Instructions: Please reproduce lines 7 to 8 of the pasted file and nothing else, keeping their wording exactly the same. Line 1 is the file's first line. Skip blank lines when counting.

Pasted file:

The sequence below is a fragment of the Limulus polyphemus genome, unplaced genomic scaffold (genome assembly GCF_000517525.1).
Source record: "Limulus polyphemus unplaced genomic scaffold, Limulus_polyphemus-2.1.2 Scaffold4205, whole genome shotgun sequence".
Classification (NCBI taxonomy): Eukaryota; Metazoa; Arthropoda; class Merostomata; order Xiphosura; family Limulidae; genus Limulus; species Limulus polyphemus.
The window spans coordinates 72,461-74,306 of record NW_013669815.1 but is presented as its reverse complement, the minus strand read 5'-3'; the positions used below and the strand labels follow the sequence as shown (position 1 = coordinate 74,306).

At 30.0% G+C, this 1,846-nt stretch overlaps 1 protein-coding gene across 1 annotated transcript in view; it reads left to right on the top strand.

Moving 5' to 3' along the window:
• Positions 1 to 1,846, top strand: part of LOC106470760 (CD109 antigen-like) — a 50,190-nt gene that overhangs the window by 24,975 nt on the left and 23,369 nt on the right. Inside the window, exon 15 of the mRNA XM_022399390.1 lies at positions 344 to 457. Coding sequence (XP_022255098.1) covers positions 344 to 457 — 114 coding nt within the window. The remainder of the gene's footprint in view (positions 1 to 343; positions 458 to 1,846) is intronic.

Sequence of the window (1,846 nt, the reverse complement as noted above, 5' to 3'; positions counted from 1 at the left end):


• Positions 1 to 1,846, top strand: part of LOC106470760 (CD109 antigen-like) — a 50,190-nt gene that overhangs the window by 24,975 nt on the left and 23,369 nt on the right. Inside the window, exon 15 of the mRNA XM_022399390.1 lies at positions 344 to 457. Coding sequence (XP_022255098.1) covers positions 344 to 457 — 114 coding nt within the window. The remainder of the gene's footprint in view (positions 1 to 343; positions 458 to 1,846) is intronic.

Sequence of the window (1,846 nt, the reverse complement as noted above, 5' to 3'; positions counted from 1 at the left end):